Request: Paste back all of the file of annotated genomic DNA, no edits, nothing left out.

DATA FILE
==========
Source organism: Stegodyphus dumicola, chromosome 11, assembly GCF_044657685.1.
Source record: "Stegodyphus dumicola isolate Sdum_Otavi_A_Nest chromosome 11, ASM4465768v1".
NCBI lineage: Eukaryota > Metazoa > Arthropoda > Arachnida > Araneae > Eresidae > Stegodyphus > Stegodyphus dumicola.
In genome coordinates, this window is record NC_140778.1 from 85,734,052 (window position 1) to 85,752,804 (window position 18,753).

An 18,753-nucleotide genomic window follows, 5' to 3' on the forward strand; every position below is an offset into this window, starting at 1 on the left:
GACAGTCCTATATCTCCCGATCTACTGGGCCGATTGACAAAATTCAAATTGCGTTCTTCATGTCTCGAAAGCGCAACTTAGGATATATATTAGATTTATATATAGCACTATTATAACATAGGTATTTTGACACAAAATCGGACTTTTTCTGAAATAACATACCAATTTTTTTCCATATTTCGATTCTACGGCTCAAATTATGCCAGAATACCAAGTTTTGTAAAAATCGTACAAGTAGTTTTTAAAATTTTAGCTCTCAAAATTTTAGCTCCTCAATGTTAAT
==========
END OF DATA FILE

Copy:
Source organism: Stegodyphus dumicola, chromosome 11, assembly GCF_044657685.1.
Source record: "Stegodyphus dumicola isolate Sdum_Otavi_A_Nest chromosome 11, ASM4465768v1".
NCBI lineage: Eukaryota > Metazoa > Arthropoda > Arachnida > Araneae > Eresidae > Stegodyphus > Stegodyphus dumicola.
In genome coordinates, this window is record NC_140778.1 from 85,734,052 (window position 1) to 85,752,804 (window position 18,753).

An 18,753-nucleotide genomic window follows, 5' to 3' on the forward strand; every position below is an offset into this window, starting at 1 on the left:
GACAGTCCTATATCTCCCGATCTACTGGGCCGATTGACAAAATTCAAATTGCGTTCTTCATGTCTCGAAAGCGCAACTTAGGATATATATTAGATTTATATATAGCACTATTATAACATAGGTATTTTGACACAAAATCGGACTTTTTCTGAAATAACATACCAATTTTTTTCCATATTTCGATTCTACGGCTCAAATTATGCCAGAATACCAAGTTTTGTAAAAATCGTACAAGTAGTTTTTAAAATTTTAGCTCTCAAAATTTTAGCTCCTCAATGTTAAT